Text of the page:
I personally think your decision making is spot-on! When I manage to scrounge together enough for a fine quality blade (prob. around Stardate 47457.1) my first consideration will be the quality of the blade, second the history the blade saw from forging to now, third the story of the smith, and a far, far, distant fourth consideration will be the resale value. 

 

 

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13 hours ago, waljamada said:

Baba, sadly more like 6.2k after all said and done.  Personally, I expect something special (to me at least) and of a high quality for that amount with a sprinkle of pizzazz.  6.2k is a number range that average Joe and Janes would think you're crazy for spending on an antique Japanese sword.

 

This one I will say has that bit of pizzazz but what interests me most of all is actually the maker.  I love that it was a guy who rose the ranks starting as a cavalryman to some notable prominence under an Uta Daimyo whose history I can research.   Kind of feel like it's a special order blade by Naomune for Naomune.

 

Then the aspect where he studied nihonto, hounded swordsmiths for education, learned all he could and then published works on the craft of nihonto and metallurgical theories is really cool to me.  No idea how good he was at any of this but he had the heart!   There aren't that many surviving works by him and to me a guy like that is the exact kind of guy that would try putting a naginata-hi on a tachi.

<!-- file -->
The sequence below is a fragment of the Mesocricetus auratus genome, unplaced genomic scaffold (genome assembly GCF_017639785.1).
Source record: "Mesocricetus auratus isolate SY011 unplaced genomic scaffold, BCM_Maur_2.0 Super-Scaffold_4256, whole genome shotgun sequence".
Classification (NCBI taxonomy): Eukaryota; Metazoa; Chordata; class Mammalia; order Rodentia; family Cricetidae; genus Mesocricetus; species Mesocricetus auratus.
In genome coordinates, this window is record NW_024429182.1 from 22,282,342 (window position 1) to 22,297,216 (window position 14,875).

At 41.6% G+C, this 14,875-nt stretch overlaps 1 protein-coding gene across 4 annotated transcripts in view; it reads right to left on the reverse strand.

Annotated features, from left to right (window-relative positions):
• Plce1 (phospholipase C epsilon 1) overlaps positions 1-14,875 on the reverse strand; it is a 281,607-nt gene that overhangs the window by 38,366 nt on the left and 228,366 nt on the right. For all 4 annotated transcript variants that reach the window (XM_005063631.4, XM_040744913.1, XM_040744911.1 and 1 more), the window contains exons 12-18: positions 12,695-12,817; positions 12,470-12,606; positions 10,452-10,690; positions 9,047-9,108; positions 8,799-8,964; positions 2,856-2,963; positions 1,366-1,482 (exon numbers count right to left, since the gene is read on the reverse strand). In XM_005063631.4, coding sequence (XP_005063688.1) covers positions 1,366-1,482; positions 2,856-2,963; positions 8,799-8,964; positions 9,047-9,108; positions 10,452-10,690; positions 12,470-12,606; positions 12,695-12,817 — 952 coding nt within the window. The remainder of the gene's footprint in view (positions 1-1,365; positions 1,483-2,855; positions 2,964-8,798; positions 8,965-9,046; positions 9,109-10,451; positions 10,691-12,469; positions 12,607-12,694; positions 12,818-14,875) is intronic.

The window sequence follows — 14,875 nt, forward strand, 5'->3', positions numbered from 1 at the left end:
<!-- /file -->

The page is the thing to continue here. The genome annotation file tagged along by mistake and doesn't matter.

I wish it wasn't a kesho/hadori polish (will die on the sashikomi polish is better hill), wish the kissaki was bigger but what can you do and some more age would have been nice, but if it had all those it might be out of my budget.  

 

Would have felt amazing about the buy if I got it with the toku hozon papers in the 4k range and at 6.2k I feel I paid a "I just want this premium" and have no idea if I'd be able to get what I paid back if need be.  That's the collectors gamble and accepted risk.     

 

Oh, I got ya and agree safe is smart. It's a buyers market for swords right now and I don't think you will lose money, or that much:) I've lost, I've made, I've lost, I've made. It's how the hobby turns and this one is pricey. 

 

Good Luck